Current Developments Regarding Hydraulic Fracturing Impacts and Regulations
WASHINGTON, D.C. – July 1, 2015 – (RealEstateRama) — On June 4, the U.S. Environmental Protection Agency (EPA) released for public comment and peer review a draft of its highly anticipated assessment of the potential impacts of hydraulic fracturing (or fracking) on drinking water, Assessment of the Potential Impacts of Hydraulic Fracturing for Oil and Gas on Drinking Water Resources (Draft Assessment). EPA did find instances where hydraulic fracturing activities have the potential to impact drinking water resources, but it also found that such cases were relatively rare, and not “widespread” or “systemic.”
Read the executive summary and the full draft assessment (link is external). Information on how to submit public comment can be found in the Federal Register notice (link is external).
In 2010, Congress directed EPA to perform a study to evaluate the relationship, if any, between fracking and drinking water quality. EPA evaluated more than 3,500 studies and data sources previously published on the subject. The agency “did not find evidence that these mechanisms have led to widespread, systemic impacts on drinking water resources in the United States,” per the Draft Assessment at ES-6. The assessment also includes the results and findings from EPA’s own hydraulic fracturing research (link is external), which produced more than 20 peer-reviewed research products (link is external).
EPA did identify potential vulnerabilities to drinking water from hydraulic fracturing operations, including withdrawing water for hydraulic fracturing fluids during times of, or in locations with, low water availability; spilling hydraulic fracturing fluids and produced water; fracturing directly into underground drinking water resources; belowground migration of liquids and gases; and inadequate treatment and discharge of wastewater. Although EPA declined to state conclusively that the public’s drinking water supplies are not being adversely affected by hydraulic fracturing activities, the Draft Assessment concludes: “The number of identified cases” where drinking water was impacted “was small compared to the number of hydraulically fractured wells.”
EPA noted in a Fact Sheet (link is external) that the assessment provides a tool for states and industry to adopt changes as needed.
EPA is currently accepting public comments on the Draft Assessment (Docket ID No. EPA-HQ-OA-2015-0245) for consideration by the Science Advisory Board (SAB). This fall, SAB will hold public teleconferences and meetings to review of the Draft Assessment. The final edition of the study is due out in 2016.
Hydraulic fracturing is a stimulation technique used to increase oil and gas production from underground rock formations. Between 25,000 to 30,000 new wells were drilled and hydraulically fractured from 2011 to 2014 alone.
Watch EPA’s latest webinar (link is external) on the draft assessment. For more information, see EPA’s website at http://www2.epa.gov/hydraulicfracturing (link is external).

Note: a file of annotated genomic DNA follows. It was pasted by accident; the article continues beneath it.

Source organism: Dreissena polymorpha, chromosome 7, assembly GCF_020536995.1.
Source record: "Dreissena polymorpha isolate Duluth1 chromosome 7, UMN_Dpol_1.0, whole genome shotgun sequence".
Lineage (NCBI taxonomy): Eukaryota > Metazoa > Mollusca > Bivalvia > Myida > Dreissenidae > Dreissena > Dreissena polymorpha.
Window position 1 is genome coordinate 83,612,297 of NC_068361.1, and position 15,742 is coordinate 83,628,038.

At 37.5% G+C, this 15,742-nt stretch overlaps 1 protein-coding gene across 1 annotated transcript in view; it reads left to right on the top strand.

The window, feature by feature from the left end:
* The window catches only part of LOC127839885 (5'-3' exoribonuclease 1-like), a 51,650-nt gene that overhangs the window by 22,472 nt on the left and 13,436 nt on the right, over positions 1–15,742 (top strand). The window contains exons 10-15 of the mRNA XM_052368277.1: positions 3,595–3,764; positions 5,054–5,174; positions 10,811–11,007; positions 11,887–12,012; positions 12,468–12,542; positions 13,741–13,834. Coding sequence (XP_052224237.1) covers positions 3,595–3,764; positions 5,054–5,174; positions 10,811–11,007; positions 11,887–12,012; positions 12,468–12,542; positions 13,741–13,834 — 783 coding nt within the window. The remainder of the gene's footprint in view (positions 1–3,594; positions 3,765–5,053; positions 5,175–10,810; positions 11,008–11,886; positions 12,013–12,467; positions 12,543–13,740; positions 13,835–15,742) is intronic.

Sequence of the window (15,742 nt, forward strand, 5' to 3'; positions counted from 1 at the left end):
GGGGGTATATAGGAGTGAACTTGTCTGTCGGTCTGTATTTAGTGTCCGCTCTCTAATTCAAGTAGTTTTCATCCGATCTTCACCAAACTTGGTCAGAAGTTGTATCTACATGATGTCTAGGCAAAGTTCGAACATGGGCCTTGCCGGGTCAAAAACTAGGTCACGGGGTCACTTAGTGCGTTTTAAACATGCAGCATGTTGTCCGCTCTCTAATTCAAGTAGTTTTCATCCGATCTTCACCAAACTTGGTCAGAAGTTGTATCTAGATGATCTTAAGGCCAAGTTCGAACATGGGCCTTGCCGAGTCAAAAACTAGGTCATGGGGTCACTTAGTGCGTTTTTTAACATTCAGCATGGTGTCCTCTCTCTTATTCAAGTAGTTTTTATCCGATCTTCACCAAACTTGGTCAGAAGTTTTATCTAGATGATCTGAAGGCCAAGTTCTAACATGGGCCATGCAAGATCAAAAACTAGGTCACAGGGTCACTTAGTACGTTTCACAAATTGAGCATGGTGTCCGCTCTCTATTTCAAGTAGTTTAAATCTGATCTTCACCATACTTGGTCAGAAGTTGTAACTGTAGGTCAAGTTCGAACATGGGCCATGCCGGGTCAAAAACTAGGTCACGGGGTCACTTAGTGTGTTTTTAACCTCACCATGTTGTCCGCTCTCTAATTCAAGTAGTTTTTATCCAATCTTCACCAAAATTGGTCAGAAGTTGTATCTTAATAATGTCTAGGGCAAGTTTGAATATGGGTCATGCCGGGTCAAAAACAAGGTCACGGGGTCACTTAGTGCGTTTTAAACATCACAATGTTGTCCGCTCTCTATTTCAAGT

As the practice of fracking has increased, disputes over how and whether to regulate it have broken out across the country. There are many exemptions for hydraulic fracturing under United States federal law: the oil and gas industries are exempt or excluded from certain sections of a number of the major federal environmental laws including the Clean Water Act, Safe Drinking Water Act, the Comprehensive Environmental Response, Compensation and Liability Act, and the Resource Conservation and Recovery Act. (Many of the exemptions for the above listed statutes stem from or were strengthened by the Energy Policy Act of 2005.)
In March 2015, the U.S. Interior Department’s Bureau of Land Management (BLM) released a final rule (link is external) regulating hydraulic fracturing activities on Federal and Indian lands. The rule did not take effect last week (June 24) as originally planned, due to a legal challenge led by the State of Wyoming. A district court has temporarily stayed the effective date of the new rule and that hold may remain in effect until the resolution of this lawsuit. The case is State of Wyoming v. United States Department of the Interior Secretary, No. 2:15-cv-00043 (D. Wy.).
Back in April 2015, EPA published a proposed rule (link is external) that would require oil and gas companies engaged in the “extraction of oil and natural gas from low permeability, low porosity geologic formations” (referred to in the regulation as unconventional oil and gas resources and including fracking operators) to pretreat wastewater from operations before such wastewater can be sent to publicly owned treatment works.
In the absence of federal regulation, state and local authorities continue to evolve an increasingly complex patchwork of regulatory requirements and limitations, including complete or partial bans or moratoriums. States play a primary role in regulating most natural gas and oil development. For example, New York recently banned fracking in part because of fears of risks to groundwater.
For more information, contact Leah Pilconis at (link sends e-mail).